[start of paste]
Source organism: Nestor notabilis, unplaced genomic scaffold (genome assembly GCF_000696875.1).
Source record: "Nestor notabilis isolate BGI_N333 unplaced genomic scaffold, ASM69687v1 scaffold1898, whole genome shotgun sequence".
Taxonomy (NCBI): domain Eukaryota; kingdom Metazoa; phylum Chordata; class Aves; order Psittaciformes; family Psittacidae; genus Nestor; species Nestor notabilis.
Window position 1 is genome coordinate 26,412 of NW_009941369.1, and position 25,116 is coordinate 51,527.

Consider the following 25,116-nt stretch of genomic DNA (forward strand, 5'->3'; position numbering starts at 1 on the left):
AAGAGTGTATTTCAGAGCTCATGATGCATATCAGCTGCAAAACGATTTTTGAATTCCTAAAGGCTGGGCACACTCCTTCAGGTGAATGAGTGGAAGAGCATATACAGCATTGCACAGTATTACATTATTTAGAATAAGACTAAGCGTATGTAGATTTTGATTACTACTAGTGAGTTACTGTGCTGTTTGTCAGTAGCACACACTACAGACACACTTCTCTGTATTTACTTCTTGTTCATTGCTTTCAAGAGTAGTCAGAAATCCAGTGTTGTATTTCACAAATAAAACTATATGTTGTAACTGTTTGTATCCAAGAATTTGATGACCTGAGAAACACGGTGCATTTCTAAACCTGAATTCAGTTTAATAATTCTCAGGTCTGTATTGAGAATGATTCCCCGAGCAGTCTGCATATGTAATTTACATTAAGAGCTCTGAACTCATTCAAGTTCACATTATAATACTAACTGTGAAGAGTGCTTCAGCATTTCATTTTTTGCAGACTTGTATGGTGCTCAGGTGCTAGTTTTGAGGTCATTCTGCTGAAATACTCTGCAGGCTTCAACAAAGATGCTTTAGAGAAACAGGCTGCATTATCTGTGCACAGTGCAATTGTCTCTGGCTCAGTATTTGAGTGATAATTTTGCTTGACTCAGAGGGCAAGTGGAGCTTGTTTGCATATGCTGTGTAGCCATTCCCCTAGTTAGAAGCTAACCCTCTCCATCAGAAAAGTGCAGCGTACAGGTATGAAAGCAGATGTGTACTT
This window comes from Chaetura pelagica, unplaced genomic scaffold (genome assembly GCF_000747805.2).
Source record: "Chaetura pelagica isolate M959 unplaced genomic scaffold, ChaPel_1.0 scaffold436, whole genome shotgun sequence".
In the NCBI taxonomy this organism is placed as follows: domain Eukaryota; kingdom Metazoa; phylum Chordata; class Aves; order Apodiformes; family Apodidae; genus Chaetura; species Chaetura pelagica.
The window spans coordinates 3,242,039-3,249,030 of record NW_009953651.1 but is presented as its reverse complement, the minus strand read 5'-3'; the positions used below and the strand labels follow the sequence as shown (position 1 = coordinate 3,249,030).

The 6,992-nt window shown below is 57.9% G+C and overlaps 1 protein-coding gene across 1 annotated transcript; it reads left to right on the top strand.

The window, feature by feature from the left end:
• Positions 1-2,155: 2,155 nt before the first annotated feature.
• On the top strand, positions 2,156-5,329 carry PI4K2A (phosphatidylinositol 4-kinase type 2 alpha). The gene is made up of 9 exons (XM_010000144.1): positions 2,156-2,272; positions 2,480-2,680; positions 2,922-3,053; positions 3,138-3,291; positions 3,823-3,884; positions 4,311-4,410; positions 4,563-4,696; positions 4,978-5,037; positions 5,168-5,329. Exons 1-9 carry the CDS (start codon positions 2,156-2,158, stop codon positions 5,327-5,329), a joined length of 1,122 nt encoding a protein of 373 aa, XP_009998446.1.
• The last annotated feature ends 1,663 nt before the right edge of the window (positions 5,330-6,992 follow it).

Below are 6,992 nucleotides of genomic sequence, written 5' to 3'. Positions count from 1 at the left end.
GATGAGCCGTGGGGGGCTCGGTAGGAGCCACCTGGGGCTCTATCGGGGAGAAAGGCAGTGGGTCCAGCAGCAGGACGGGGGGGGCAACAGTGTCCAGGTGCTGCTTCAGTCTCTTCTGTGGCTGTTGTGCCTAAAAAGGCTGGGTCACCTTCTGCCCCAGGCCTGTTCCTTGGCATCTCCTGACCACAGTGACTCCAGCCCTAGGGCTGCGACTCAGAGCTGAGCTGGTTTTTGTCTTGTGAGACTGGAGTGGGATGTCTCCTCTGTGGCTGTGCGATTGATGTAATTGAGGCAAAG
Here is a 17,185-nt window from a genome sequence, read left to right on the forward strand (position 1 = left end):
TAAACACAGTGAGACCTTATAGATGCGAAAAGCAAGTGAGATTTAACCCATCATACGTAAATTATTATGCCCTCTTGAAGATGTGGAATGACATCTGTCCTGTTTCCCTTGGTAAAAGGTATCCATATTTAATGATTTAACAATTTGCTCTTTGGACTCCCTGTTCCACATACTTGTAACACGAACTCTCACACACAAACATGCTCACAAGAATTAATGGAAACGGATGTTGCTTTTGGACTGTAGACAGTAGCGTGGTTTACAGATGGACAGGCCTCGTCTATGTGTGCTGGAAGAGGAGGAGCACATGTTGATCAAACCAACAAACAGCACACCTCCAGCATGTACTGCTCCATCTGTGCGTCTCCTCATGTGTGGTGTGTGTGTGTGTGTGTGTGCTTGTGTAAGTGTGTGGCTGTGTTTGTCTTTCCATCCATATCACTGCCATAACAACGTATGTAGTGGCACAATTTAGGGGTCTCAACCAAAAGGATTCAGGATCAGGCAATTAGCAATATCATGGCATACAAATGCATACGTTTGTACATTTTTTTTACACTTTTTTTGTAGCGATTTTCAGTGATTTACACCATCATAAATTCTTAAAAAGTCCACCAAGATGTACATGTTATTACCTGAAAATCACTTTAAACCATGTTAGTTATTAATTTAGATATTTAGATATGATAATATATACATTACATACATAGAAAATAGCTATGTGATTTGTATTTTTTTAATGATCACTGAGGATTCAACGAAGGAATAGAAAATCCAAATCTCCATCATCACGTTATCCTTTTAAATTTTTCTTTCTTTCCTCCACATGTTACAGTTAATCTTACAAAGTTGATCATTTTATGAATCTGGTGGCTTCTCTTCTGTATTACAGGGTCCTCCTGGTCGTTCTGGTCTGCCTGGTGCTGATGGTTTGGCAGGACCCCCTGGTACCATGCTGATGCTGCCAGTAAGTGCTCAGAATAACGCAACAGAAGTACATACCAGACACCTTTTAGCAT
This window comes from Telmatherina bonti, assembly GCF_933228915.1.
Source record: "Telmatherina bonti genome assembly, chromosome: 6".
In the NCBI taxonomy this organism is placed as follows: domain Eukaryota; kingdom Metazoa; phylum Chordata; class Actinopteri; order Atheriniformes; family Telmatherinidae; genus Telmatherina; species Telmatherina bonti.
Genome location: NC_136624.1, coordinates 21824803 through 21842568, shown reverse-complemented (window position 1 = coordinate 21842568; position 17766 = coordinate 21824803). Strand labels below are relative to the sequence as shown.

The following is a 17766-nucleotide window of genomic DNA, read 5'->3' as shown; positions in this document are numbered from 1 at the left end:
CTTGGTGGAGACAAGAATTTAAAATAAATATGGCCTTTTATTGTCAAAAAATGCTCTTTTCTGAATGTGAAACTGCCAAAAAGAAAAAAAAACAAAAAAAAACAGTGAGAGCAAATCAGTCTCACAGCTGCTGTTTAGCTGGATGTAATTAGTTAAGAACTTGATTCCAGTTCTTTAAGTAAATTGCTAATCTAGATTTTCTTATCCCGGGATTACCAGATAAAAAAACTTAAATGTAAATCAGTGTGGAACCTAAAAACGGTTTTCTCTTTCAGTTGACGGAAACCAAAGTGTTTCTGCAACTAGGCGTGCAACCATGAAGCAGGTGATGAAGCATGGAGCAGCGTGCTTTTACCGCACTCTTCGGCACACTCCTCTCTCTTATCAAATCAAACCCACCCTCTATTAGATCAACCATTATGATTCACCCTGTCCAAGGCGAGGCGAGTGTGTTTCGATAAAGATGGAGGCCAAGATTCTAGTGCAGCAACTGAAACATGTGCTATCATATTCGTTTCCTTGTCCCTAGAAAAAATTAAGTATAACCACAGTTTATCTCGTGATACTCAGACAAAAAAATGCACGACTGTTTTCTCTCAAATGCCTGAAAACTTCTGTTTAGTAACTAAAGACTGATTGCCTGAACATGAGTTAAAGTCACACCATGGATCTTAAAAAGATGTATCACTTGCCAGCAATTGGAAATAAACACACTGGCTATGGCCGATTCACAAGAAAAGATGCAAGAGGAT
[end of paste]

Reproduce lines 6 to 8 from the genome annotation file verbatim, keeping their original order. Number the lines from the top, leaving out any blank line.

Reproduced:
AAGAGTGTATTTCAGAGCTCATGATGCATATCAGCTGCAAAACGATTTTTGAATTCCTAAAGGCTGGGCACACTCCTTCAGGTGAATGAGTGGAAGAGCATATACAGCATTGCACAGTATTACATTATTTAGAATAAGACTAAGCGTATGTAGATTTTGATTACTACTAGTGAGTTACTGTGCTGTTTGTCAGTAGCACACACTACAGACACACTTCTCTGTATTTACTTCTTGTTCATTGCTTTCAAGAGTAGTCAGAAATCCAGTGTTGTATTTCACAAATAAAACTATATGTTGTAACTGTTTGTATCCAAGAATTTGATGACCTGAGAAACACGGTGCATTTCTAAACCTGAATTCAGTTTAATAATTCTCAGGTCTGTATTGAGAATGATTCCCCGAGCAGTCTGCATATGTAATTTACATTAAGAGCTCTGAACTCATTCAAGTTCACATTATAATACTAACTGTGAAGAGTGCTTCAGCATTTCATTTTTTGCAGACTTGTATGGTGCTCAGGTGCTAGTTTTGAGGTCATTCTGCTGAAATACTCTGCAGGCTTCAACAAAGATGCTTTAGAGAAACAGGCTGCATTATCTGTGCACAGTGCAATTGTCTCTGGCTCAGTATTTGAGTGATAATTTTGCTTGACTCAGAGGGCAAGTGGAGCTTGTTTGCATATGCTGTGTAGCCATTCCCCTAGTTAGAAGCTAACCCTCTCCATCAGAAAAGTGCAGCGTACAGGTATGAAAGCAGATGTGTACTT
This window comes from Chaetura pelagica, unplaced genomic scaffold (genome assembly GCF_000747805.2).
Source record: "Chaetura pelagica isolate M959 unplaced genomic scaffold, ChaPel_1.0 scaffold436, whole genome shotgun sequence".